Cote d'Ivoire's president has called for peace and promised a South Africa-style truth and reconciliation commission after his rival - who had refused to step down despite losing last November's election - was arrested with the help of French forces.
Alassane Ouattara, who now faces the huge task of reuniting a country shattered by civil war and divided along ethnic and religious lines, said late on Monday the west African state had "turned a painful page" in reference to the arrest of Laurent Gbagbo, who was holed up in a bunker at his residence in Abidjan, the commerical capital.
"I call on my fellow countrymen to abstain from all forms of reprisal and violence," Ouattara said in a speech on his TCI television, calling for "a new era of hope".
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Gbagbo, looking submissive and startled, briefly spoke on Ouattara's TCI television and called for an end to the fighting after his arrest. He is being detained in the Hotel du Golf where Ouattara has been living since UN-certified election results showed he won the vote.
It is was not immediately clear whether pro-Gbagbo militias, who promised to fight to the bitter end and still control parts of Abidjan, would heed calls to lay down their weapons.
Ouattara said Gbagbo, his wife and aides who have been detained would face justice.
His army and Gbagbo's have both been accused by human rights groups of committing atrocities.
But Issiaka Konate, a spokesman for Ouattara in London, told Al Jazeera most of the violence happened after the election and that "there's only one person responsible for that violence and the whole world knows that it's Mr Gbagbo".
"Had Mr Gbagbo stepped down peacefully, so many things that happened after the election wouldn't have happened," he said.
Ouattara urged marauding youth militias to lay down their weapons and promised to restore security to the battered nation, where the UN says at least 400 people have been killed in fighting while tens of thousands have sought refuge in neighbouring Liberia and Ghana.
Gbagbo's arrest followed months of fighting between his forces and Ouattara's, which began when he refused to step down after losing the November presidential runoff, plunging the world's leading cocoa grower back into civil war after a similar conflict in 2002-3.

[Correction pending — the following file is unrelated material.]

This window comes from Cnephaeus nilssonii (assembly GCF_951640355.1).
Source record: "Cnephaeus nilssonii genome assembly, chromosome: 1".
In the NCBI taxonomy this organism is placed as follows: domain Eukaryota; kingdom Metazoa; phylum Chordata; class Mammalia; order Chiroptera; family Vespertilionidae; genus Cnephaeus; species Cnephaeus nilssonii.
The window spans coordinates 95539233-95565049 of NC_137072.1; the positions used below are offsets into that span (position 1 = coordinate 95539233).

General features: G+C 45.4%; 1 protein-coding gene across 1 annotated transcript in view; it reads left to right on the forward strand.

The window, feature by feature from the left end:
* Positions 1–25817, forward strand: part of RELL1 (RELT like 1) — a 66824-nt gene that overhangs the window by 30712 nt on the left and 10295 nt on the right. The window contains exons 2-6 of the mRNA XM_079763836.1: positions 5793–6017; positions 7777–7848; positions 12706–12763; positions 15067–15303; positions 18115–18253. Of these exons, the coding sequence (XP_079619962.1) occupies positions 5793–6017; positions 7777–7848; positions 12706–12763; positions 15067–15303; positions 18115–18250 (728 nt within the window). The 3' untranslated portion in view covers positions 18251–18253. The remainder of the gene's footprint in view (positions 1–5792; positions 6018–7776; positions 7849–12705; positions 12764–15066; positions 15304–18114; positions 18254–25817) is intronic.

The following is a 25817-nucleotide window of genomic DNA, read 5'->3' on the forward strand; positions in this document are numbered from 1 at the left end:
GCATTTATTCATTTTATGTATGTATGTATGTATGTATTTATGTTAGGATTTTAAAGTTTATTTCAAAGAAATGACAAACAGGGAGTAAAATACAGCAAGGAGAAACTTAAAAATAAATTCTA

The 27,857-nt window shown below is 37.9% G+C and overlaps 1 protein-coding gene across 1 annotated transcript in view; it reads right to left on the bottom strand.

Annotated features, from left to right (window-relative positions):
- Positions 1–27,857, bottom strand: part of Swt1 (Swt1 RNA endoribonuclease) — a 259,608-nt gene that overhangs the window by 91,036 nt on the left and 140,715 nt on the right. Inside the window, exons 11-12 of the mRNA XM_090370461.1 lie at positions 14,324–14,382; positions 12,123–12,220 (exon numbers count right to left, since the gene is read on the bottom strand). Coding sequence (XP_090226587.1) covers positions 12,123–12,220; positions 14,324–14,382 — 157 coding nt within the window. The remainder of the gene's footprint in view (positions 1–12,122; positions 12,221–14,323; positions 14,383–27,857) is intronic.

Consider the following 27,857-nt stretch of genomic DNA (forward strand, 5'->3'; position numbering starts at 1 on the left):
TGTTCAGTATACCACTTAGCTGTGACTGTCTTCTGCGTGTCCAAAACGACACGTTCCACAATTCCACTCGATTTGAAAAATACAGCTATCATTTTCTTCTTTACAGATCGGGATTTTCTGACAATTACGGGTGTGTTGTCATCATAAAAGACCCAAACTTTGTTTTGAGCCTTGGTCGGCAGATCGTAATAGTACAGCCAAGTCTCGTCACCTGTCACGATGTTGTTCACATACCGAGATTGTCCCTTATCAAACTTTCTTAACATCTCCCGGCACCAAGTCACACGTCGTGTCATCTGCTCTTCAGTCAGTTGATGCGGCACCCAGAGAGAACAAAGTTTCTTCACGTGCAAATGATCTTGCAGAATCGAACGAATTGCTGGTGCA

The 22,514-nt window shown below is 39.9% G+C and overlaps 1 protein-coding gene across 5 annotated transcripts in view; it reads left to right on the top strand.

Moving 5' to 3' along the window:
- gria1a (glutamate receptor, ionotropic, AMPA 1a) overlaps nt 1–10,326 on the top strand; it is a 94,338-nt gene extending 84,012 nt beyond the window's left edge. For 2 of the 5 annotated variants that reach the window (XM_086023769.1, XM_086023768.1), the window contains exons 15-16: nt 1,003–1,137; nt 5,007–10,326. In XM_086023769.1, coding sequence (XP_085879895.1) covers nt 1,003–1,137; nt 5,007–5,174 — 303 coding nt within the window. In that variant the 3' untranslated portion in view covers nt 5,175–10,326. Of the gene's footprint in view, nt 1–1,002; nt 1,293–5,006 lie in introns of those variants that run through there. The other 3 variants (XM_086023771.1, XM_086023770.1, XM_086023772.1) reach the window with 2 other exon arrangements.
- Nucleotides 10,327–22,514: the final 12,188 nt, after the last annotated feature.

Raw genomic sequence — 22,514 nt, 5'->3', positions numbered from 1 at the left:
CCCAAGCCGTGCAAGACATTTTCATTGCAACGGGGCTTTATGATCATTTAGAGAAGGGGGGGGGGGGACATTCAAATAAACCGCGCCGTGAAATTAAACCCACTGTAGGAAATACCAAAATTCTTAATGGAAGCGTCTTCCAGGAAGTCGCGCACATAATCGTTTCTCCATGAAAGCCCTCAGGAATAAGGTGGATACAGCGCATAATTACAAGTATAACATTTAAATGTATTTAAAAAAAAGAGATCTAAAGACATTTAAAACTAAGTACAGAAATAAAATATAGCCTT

French forces, which have been fighting alongside UN peacekeepers ostensibly to protect civilians, led the capture amid accusations by Gbagbo's camp that France's involvement in the internal affairs of its former colony was intended to protect its economic interests in the country.
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France, which denies the accusations, has 1,700 troops in Cote d'Ivoire and a large French community in major Ivorian cities.
The French defence minister, Gerard Longuet, said his ministry would scale back its forces after the capture of Gbagbo to a "few hundred men" but gave no timetable.
Ouattara, a former prime minister whose attempts at the presidency had been blocked over his Burkinabe parentage until November 2010, will soon exert his authority over the country with daunting challenges.
Analysts say it may not be enough to end the fighting that has split the country into north - which is predominantly Muslim and is Ouattara's power base - and south, which is mainly Christian and is Gbagbo's stronghold.
In Abidjan, where people have been trapped in their homes with little food or water as fighting raged for 10 days, Ouattara faces a more immediate challenge.
Dwindling supplies as well as frequent power cuts and a shortage of medicines have fuelled fears of a humanitarian disaster unless authorities can act swiftly.